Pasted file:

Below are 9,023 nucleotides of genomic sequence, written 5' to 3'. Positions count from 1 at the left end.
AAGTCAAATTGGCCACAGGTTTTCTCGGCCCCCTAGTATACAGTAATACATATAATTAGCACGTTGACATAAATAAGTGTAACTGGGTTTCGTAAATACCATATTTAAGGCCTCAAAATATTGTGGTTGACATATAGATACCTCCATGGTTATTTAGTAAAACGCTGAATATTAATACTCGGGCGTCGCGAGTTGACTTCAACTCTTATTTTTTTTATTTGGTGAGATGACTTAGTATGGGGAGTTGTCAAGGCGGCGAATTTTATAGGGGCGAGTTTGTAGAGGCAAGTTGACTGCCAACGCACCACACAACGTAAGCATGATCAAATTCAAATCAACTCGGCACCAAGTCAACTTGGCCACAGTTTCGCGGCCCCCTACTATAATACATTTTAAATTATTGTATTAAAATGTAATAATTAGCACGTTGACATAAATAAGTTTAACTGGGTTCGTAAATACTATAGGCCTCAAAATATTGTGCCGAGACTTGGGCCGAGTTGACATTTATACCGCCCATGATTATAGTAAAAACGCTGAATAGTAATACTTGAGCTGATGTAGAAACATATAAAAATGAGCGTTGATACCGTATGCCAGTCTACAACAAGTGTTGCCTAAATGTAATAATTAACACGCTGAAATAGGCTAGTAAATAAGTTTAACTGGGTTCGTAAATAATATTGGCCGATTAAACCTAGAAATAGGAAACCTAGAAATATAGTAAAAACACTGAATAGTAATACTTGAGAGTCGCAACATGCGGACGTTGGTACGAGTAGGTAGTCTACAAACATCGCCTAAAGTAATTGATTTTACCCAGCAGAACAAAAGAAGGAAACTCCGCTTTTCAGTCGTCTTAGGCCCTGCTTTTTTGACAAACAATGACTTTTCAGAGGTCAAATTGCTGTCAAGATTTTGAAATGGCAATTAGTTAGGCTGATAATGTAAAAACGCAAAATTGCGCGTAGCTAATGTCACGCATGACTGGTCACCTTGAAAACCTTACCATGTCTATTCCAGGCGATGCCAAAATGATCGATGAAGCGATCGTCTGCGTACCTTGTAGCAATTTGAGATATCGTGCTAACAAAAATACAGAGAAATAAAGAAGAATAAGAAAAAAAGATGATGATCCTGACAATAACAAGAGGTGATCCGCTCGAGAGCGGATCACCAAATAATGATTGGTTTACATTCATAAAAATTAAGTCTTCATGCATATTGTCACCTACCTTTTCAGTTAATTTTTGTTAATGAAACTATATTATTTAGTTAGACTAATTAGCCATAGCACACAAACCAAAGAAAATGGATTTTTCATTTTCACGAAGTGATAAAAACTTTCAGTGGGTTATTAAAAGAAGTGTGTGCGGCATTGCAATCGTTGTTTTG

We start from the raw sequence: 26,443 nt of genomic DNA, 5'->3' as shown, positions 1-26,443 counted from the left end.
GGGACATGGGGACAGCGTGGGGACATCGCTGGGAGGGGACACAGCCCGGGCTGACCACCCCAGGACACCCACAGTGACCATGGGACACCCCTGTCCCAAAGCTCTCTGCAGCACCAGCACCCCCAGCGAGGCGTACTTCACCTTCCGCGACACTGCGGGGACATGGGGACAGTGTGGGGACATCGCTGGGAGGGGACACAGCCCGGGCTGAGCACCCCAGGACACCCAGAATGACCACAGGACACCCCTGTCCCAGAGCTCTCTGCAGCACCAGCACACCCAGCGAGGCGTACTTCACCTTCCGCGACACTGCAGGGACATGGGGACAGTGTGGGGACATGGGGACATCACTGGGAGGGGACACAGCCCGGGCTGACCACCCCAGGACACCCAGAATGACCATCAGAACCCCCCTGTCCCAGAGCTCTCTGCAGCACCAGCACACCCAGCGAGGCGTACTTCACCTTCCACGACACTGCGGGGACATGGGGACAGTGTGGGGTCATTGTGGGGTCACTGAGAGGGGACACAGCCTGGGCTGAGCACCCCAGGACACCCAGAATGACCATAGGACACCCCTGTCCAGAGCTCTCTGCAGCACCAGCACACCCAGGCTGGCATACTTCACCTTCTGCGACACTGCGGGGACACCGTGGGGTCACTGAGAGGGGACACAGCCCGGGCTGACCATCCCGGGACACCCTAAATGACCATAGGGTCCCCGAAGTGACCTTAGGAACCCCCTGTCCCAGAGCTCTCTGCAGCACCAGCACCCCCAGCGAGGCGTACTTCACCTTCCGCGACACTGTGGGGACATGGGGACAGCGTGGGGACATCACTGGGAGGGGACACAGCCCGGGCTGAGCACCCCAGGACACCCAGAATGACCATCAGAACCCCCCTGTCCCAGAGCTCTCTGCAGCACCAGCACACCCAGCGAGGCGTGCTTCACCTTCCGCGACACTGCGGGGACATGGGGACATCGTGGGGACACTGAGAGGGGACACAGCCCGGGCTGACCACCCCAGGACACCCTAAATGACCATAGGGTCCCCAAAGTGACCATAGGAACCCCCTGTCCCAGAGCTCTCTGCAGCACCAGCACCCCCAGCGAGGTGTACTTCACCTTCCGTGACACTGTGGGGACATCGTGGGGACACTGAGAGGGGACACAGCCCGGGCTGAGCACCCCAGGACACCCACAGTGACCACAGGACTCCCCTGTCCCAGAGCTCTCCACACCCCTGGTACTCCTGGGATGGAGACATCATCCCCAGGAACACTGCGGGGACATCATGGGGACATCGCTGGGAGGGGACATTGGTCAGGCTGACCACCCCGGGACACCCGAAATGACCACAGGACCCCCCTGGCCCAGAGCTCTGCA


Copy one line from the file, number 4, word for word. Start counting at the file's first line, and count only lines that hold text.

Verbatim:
GGGACATGGGGACAGCGTGGGGACATCGCTGGGAGGGGACACAGCCCGGGCTGACCACCCCAGGACACCCACAGTGACCATGGGACACCCCTGTCCCAAAGCTCTCTGCAGCACCAGCACCCCCAGCGAGGCGTACTTCACCTTCCGCGACACTGCGGGGACATGGGGACAGTGTGGGGACATCGCTGGGAGGGGACACAGCCCGGGCTGAGCACCCCAGGACACCCAGAATGACCACAGGACACCCCTGTCCCAGAGCTCTCTGCAGCACCAGCACACCCAGCGAGGCGTACTTCACCTTCCGCGACACTGCAGGGACATGGGGACAGTGTGGGGACATGGGGACATCACTGGGAGGGGACACAGCCCGGGCTGACCACCCCAGGACACCCAGAATGACCATCAGAACCCCCCTGTCCCAGAGCTCTCTGCAGCACCAGCACACCCAGCGAGGCGTACTTCACCTTCCACGACACTGCGGGGACATGGGGACAGTGTGGGGTCATTGTGGGGTCACTGAGAGGGGACACAGCCTGGGCTGAGCACCCCAGGACACCCAGAATGACCATAGGACACCCCTGTCCAGAGCTCTCTGCAGCACCAGCACACCCAGGCTGGCATACTTCACCTTCTGCGACACTGCGGGGACACCGTGGGGTCACTGAGAGGGGACACAGCCCGGGCTGACCATCCCGGGACACCCTAAATGACCATAGGGTCCCCGAAGTGACCTTAGGAACCCCCTGTCCCAGAGCTCTCTGCAGCACCAGCACCCCCAGCGAGGCGTACTTCACCTTCCGCGACACTGTGGGGACATGGGGACAGCGTGGGGACATCACTGGGAGGGGACACAGCCCGGGCTGAGCACCCCAGGACACCCAGAATGACCATCAGAACCCCCCTGTCCCAGAGCTCTCTGCAGCACCAGCACACCCAGCGAGGCGTGCTTCACCTTCCGCGACACTGCGGGGACATGGGGACATCGTGGGGACACTGAGAGGGGACACAGCCCGGGCTGACCACCCCAGGACACCCTAAATGACCATAGGGTCCCCAAAGTGACCATAGGAACCCCCTGTCCCAGAGCTCTCTGCAGCACCAGCACCCCCAGCGAGGTGTACTTCACCTTCCGTGACACTGTGGGGACATCGTGGGGACACTGAGAGGGGACACAGCCCGGGCTGAGCACCCCAGGACACCCACAGTGACCACAGGACTCCCCTGTCCCAGAGCTCTCCACACCCCTGGTACTCCTGGGATGGAGACATCATCCCCAGGAACACTGCGGGGACATCATGGGGACATCGCTGGGAGGGGACATTGGTCAGGCTGACCACCCCGGGACACCCGAAATGACCACAGGACCCCCCTGGCCCAGAGCTCTGCA